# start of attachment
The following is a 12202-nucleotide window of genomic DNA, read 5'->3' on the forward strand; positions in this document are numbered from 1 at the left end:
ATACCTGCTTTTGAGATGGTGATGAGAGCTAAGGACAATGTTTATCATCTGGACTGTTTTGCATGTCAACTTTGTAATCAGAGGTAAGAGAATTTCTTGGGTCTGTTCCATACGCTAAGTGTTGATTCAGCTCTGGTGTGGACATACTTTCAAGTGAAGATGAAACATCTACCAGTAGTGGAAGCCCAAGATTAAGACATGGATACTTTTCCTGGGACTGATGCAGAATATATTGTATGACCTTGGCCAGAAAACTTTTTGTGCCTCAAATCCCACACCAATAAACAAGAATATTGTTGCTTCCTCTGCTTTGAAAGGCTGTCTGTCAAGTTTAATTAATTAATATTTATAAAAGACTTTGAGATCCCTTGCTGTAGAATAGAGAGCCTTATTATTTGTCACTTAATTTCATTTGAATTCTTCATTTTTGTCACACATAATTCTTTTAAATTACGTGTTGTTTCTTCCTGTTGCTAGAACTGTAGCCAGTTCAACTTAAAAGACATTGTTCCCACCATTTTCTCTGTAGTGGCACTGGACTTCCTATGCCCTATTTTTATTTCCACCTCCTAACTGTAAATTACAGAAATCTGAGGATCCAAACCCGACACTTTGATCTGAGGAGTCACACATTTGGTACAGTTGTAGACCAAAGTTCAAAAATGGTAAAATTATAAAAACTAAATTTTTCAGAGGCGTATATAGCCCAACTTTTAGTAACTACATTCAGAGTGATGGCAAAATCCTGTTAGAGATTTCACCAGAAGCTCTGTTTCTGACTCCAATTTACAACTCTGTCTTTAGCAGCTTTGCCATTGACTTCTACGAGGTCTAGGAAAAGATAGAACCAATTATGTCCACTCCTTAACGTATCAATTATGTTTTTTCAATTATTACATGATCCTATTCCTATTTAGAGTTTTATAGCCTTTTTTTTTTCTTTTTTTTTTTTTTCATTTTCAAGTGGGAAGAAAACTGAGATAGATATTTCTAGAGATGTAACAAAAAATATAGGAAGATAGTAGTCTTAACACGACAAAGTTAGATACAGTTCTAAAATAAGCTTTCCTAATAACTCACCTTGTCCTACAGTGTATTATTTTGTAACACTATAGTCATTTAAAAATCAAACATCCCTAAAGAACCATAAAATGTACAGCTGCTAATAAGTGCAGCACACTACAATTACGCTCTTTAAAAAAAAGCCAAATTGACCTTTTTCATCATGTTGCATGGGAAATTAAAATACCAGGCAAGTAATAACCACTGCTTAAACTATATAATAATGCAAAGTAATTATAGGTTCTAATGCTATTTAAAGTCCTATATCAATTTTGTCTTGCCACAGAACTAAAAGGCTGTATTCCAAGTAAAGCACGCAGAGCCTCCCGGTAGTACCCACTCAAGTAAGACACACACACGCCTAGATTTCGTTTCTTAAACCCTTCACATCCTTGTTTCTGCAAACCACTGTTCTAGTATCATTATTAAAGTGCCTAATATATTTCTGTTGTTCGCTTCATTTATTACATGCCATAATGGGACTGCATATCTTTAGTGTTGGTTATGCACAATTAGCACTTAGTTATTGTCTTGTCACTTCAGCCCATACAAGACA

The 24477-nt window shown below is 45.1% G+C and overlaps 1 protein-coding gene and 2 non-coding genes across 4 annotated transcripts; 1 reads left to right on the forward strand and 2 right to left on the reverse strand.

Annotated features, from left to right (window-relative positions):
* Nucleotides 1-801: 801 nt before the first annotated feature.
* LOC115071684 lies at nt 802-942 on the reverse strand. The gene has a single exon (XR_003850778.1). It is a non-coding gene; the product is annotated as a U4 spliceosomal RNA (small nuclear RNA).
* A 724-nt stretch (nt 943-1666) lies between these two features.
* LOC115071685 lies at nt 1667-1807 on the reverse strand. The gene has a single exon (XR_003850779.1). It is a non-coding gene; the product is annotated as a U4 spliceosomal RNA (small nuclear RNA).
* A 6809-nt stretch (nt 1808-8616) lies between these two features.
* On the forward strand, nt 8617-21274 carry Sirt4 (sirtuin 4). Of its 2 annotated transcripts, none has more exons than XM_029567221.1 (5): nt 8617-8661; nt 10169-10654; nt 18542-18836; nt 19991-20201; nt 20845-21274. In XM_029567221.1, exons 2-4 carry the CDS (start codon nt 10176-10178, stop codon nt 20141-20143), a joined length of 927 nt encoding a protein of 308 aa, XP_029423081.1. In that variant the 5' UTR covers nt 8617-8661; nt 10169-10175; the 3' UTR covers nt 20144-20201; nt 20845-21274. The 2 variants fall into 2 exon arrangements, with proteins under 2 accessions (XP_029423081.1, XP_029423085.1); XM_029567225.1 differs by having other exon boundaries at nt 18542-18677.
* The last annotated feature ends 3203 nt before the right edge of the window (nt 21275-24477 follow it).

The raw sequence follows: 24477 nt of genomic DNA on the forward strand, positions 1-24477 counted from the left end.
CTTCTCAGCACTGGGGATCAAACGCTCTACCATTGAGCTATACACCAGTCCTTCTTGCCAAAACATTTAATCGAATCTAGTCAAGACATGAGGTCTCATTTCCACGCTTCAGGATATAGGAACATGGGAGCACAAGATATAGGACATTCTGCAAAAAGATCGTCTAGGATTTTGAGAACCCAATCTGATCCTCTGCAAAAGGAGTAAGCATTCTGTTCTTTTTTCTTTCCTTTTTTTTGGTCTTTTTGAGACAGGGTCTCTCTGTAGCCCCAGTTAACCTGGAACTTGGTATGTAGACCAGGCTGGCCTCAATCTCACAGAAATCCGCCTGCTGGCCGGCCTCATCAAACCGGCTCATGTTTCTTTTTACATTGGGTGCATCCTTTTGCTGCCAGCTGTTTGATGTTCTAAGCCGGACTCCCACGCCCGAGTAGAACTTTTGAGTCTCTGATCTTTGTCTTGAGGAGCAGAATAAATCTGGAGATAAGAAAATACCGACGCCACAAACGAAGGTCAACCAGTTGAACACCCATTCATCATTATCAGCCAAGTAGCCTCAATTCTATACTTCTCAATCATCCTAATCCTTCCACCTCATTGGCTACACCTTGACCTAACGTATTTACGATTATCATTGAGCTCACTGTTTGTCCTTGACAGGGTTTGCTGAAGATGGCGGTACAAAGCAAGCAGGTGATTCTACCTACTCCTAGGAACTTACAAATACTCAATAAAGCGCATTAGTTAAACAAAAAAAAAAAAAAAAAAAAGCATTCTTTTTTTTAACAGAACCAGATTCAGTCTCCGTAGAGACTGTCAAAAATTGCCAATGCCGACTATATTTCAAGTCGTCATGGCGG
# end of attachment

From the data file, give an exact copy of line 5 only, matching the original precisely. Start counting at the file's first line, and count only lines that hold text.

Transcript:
* Nucleotides 1-801: 801 nt before the first annotated feature.